“You think you’re god, don’t you, Warren? Playing games with me. With my mind.
No, my ‘husband’. (Her over-enunciation was more than enough to punctuate the already disapproving look that coated her face). You’re no god. You were never even a man.”
Her eyes drip blood like tears as she spits out, “We’ve had years together of happiness and joy. Thrown away on petty lies and spoons”.
That insult stuck Warren like a knife that was thrust into his ribcage and twisted.
The red tears turn into a flood as she bursts into violent, maniacal laughter, “What is my heart if not a toy?”.
Love is NOT a flawless state.
When Warren finally arrives home, he pulls open the door with an exasperated sigh. After a mind-numbing day of monotony, hopefully, there was something here for him. Something that would help him feel like all the mental abuse he endures over the course of the day was worth it.
“Diane!”, he shouted. No answer. “Diane!” Still no response.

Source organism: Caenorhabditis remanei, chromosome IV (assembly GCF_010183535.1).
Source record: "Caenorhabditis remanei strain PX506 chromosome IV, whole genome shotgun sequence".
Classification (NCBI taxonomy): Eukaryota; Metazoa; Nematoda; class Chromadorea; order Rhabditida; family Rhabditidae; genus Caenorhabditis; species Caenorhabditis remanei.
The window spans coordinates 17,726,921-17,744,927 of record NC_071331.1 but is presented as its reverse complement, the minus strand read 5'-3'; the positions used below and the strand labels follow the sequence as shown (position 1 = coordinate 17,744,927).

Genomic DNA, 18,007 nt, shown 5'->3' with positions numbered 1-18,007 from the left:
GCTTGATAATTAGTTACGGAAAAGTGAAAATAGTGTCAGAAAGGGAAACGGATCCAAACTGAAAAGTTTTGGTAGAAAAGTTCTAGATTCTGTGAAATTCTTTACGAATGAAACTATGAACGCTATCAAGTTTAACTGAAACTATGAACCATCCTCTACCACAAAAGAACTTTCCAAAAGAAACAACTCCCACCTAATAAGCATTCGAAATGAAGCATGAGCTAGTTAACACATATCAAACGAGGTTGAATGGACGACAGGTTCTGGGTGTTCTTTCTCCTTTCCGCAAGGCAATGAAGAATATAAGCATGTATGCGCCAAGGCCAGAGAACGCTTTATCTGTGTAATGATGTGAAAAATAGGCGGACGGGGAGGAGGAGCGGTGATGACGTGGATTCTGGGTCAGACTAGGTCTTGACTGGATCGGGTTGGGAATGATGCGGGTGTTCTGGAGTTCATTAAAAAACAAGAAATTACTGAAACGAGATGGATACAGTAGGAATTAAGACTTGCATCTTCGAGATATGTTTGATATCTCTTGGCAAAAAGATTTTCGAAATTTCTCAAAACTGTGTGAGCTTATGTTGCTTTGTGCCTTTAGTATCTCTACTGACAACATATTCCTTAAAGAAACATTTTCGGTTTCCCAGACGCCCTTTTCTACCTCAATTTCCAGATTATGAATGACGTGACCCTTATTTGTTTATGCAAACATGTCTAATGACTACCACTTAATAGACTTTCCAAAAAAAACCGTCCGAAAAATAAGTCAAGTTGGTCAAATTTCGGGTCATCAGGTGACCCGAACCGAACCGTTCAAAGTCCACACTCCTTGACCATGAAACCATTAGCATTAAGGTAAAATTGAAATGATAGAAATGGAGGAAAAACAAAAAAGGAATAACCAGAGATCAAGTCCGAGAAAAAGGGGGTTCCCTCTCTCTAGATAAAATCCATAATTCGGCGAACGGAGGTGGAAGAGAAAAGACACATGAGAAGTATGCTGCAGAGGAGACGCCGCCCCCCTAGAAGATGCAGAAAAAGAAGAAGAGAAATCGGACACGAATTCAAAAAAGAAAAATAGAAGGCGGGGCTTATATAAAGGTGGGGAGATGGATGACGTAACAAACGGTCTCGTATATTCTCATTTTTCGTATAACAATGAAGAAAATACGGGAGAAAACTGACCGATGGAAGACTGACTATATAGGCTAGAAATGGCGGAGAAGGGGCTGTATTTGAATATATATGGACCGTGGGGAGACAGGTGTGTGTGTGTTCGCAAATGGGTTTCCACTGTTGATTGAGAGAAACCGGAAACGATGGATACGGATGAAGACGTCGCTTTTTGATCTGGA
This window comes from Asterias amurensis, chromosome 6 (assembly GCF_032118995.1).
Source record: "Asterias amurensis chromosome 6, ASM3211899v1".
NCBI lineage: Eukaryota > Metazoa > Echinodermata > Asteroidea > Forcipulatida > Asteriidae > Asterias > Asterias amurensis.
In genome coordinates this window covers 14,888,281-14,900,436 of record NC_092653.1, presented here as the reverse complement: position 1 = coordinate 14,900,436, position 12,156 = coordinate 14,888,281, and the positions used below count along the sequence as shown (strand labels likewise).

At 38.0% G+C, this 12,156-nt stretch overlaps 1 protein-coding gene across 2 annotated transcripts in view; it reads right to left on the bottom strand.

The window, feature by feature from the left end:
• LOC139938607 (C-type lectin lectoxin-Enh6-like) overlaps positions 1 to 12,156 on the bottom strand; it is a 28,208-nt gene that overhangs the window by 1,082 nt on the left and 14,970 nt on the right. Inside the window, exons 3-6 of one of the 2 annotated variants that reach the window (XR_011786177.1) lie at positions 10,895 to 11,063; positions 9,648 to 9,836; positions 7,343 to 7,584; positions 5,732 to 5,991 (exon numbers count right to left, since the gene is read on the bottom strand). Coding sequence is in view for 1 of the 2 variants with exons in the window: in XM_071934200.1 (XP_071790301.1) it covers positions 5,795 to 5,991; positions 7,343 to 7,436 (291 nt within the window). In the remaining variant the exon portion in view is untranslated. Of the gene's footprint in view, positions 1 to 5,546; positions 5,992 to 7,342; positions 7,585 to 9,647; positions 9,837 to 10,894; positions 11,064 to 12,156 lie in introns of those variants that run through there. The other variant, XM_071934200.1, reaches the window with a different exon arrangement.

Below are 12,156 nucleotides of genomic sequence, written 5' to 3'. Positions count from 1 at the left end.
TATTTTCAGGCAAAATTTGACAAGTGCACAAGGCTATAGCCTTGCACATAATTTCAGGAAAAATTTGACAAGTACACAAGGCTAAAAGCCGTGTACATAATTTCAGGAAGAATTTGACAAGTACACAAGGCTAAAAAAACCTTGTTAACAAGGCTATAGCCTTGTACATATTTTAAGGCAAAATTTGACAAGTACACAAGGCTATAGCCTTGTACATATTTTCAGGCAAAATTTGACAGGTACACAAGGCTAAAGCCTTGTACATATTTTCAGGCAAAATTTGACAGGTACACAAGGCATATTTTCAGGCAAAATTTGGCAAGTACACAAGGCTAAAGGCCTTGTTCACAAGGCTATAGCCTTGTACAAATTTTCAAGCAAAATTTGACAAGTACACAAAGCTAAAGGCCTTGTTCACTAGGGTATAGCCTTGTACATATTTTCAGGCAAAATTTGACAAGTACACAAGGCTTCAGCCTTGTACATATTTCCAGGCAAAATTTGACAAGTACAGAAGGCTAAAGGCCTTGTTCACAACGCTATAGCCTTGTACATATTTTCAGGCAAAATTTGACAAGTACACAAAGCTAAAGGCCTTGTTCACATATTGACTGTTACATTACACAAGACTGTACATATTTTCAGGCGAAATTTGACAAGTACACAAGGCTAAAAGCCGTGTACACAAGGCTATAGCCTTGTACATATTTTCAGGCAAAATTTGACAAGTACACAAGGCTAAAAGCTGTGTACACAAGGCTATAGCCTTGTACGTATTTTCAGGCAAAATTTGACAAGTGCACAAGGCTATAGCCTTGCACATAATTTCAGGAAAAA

Warren wonders to himself what is wrong, she is supposed to be home right now. He begins to start cooking dinner for their family, Warren, Diane, and their son Tommy, his favorite point of the day.
Almost an hour later, and Warren’s pasta alfredo is sitting in bowls on the table, untouched. Chairs around the table are unmoved and empty. Warren himself is pacing anxiously around, furiously questioning where his family is. His mind feels cluttered, bundled in a vicious knot like earbuds left in a pocket for too long. He cannot even think straight, as ideas fly at him like kamikaze planes in a whirlwind of emotion and confusion, darting through his mind with what felt like a deafening roar.